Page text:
The Politburo has issued other toughly worded statements in the past, and it remains to be seen exactly how it intends to restrict Solidarity's activities in practice. A confrontation could come over a number of issues, ranging from the union's demands for greater access to the mass media to a proposed new law on trade unions to local street disturbances.
Since Solidarity's congress, a wave of protest strikes has subsided but other potentially explosive disputes have cropped up.
One concerns the draft of a new trade union law, now under discussion by the legislature, which has been amended by the government side to Solidarity's disadvantage. One particularly controversial amendment foresees the possibility of outlawing a trade union if it violates its statutes or Polish law.
Solidarity was legalized last October following a long struggle. During talks with parliamentary deputies yesterday, union leader Lech Walesa described the draft agreement as completely unacceptable.
Another amendment would allow the legislature to declare an unlimited ban on strikes in the national interest, in place of the annual two-month ban that was originally envisaged.
Meanwhile, the two sides appear to be even farther apart on the sensitive mass-media issue. Today Solidarity's weekly newspaper threatened not to print this week's issue in protest against the censor's refusal to allow the publication of two major articles.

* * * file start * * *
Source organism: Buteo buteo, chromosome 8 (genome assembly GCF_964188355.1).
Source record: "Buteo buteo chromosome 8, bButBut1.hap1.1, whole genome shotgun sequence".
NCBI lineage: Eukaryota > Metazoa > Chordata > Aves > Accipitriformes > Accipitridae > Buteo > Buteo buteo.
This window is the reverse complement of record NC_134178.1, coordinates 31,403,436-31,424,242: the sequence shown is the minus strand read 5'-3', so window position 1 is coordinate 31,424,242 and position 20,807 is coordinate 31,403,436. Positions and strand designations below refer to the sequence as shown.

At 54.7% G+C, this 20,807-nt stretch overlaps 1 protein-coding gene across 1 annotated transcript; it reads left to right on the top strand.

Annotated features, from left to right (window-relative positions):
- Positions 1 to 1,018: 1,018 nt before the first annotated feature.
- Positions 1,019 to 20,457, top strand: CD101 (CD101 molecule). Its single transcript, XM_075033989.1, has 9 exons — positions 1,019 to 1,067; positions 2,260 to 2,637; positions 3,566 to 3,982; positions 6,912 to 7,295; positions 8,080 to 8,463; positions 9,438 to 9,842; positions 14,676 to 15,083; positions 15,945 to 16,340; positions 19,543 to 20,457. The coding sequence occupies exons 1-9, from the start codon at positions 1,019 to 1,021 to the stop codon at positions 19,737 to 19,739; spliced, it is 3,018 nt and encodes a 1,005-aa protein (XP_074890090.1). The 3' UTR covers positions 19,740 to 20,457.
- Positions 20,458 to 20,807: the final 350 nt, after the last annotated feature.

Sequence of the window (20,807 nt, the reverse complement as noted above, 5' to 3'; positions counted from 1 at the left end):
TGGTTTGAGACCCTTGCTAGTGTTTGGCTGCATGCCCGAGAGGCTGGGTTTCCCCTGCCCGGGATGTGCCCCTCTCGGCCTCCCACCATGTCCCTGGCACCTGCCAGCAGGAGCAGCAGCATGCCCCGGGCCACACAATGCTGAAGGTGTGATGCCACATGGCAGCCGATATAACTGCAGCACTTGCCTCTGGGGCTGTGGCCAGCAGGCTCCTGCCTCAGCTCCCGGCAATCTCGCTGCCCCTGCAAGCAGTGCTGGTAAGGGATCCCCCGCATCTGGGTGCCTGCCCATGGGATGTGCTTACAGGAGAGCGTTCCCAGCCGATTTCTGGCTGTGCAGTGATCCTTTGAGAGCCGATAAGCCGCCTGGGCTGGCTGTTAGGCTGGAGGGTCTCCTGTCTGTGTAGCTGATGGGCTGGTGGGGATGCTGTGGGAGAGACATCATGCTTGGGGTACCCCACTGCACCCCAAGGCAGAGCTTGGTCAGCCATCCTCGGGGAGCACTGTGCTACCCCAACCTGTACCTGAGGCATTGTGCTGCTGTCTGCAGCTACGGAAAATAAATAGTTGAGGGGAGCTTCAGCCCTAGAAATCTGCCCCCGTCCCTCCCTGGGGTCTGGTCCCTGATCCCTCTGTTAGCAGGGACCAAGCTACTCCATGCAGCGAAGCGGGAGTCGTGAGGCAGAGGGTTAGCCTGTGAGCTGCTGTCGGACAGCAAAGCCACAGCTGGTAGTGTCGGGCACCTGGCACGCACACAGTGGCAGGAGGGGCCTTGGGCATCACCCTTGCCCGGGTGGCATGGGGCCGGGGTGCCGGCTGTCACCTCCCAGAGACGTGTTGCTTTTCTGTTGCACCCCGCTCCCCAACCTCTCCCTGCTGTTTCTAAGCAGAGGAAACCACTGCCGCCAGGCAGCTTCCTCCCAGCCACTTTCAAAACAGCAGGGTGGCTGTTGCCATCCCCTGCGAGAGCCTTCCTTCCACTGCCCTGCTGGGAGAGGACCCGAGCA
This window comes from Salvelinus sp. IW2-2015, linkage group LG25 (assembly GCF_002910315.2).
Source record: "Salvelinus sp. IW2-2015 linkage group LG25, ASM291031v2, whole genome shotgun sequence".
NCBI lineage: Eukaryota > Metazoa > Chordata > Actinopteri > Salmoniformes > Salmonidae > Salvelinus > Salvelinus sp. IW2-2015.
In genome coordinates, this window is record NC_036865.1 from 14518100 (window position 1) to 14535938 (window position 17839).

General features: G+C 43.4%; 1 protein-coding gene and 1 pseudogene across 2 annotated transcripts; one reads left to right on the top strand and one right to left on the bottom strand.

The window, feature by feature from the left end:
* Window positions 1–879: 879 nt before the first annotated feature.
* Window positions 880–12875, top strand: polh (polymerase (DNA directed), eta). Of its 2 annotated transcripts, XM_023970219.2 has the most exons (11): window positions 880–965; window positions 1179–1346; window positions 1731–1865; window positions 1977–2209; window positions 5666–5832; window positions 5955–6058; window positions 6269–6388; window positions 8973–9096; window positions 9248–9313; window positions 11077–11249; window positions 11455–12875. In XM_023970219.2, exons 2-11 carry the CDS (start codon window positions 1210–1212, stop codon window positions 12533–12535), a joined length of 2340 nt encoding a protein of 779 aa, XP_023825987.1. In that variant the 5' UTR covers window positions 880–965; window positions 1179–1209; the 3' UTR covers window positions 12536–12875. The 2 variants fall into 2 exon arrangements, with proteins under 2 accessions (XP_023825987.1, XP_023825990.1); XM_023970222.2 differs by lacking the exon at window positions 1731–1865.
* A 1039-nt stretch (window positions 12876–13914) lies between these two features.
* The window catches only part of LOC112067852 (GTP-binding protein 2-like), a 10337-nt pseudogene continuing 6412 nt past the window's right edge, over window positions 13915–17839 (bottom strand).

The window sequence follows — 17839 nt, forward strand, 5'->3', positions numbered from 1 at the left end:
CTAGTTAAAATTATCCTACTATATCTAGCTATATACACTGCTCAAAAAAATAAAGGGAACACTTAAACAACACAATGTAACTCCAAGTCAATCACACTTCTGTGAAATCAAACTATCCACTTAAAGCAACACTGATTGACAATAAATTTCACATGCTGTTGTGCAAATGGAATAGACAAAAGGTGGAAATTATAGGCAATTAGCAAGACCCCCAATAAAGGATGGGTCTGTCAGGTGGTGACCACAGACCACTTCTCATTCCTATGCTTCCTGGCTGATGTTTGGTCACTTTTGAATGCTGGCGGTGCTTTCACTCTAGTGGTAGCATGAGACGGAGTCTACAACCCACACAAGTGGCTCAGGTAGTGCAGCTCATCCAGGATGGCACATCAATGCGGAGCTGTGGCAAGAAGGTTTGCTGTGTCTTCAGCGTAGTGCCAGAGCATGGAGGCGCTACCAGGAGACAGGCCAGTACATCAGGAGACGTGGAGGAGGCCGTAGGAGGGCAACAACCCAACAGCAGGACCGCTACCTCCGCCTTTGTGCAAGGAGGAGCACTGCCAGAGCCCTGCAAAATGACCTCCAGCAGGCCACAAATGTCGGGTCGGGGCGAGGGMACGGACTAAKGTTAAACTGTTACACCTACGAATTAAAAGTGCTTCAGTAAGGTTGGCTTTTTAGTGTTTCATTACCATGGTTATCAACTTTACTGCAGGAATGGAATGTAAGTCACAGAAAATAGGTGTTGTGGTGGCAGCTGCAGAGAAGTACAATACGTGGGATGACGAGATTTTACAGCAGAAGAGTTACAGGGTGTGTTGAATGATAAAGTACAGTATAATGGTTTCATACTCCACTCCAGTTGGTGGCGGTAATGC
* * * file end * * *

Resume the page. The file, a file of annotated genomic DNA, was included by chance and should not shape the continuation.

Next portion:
The articles -- including one by the newspaper's editor in chief, Tadeusz Mazowiecki -- commented on Solidarity's congress and message to Soviet Bloc workers. Also censored was an invitation for a delegation of Soviet workers to visit Poland to see what was happening for themselves.
Kuron's call for a committee of national salvation came in an article for the union's Warsaw news bulletin. Kuron said that the Communist Party and government were paralyzed and were no longer able to run the country. He said that, because of the threat of Soviet intervention, Solidarity should not attempt to take over political power, but instead should urge the creation of a committee for national salvation made up of representatives of the party, Solidarity and the Roman Catholic Church.
Analyzing the political situation, Kuron said there was a growing feeling of helplessness, since the old system of government had collapsed and none had been put in its place. This led to popular frustration and a growing polarization of society, with open calls for the overthrow of the Communist regime.
Kuron said Solidarity should concentrate on securing a thorough reform of the state and economy through the implementation of self-management in industry and the holding of elections to local government bodies.
The church, meanwhile, issued an appeal to both sides for moderation. A message from the Polish Episcopate said that petty confrontation should be avoided and all Poles should remember that their first duty was to their motherland.
The statement cited the latest encyclical of Polish-born Pope John Paul II, which, it said, had lessons for both sides.